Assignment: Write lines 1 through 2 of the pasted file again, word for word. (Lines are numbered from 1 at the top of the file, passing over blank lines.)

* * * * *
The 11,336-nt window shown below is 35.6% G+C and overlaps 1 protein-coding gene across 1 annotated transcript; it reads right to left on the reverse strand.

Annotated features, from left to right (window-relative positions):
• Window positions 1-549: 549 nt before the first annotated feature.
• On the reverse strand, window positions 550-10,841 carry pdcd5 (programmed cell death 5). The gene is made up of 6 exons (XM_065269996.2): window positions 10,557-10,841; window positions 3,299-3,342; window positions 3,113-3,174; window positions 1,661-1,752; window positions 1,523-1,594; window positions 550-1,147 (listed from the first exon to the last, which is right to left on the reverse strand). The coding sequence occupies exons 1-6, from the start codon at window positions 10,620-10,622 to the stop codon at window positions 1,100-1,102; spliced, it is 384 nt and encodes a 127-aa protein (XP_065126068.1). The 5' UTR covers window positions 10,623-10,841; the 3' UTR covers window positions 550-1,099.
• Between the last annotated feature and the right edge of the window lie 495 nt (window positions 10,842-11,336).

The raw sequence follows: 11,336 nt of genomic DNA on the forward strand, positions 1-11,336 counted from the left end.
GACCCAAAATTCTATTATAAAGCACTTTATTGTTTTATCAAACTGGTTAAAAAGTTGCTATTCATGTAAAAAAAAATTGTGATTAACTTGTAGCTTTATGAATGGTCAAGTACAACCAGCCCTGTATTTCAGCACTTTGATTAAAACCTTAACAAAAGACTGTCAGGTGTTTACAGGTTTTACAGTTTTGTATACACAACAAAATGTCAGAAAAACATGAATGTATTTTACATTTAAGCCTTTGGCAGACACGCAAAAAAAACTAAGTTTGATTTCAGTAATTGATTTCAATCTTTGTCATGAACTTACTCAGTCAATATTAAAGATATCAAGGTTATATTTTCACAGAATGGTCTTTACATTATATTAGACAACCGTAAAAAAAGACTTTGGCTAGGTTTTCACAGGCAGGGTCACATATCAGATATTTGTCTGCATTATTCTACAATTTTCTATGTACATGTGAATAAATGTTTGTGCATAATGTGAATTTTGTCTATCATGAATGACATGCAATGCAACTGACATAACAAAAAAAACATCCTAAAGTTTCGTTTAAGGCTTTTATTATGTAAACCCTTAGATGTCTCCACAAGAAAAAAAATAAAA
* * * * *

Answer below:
The 11,336-nt window shown below is 35.6% G+C and overlaps 1 protein-coding gene across 1 annotated transcript; it reads right to left on the reverse strand.

Annotated features, from left to right (window-relative positions):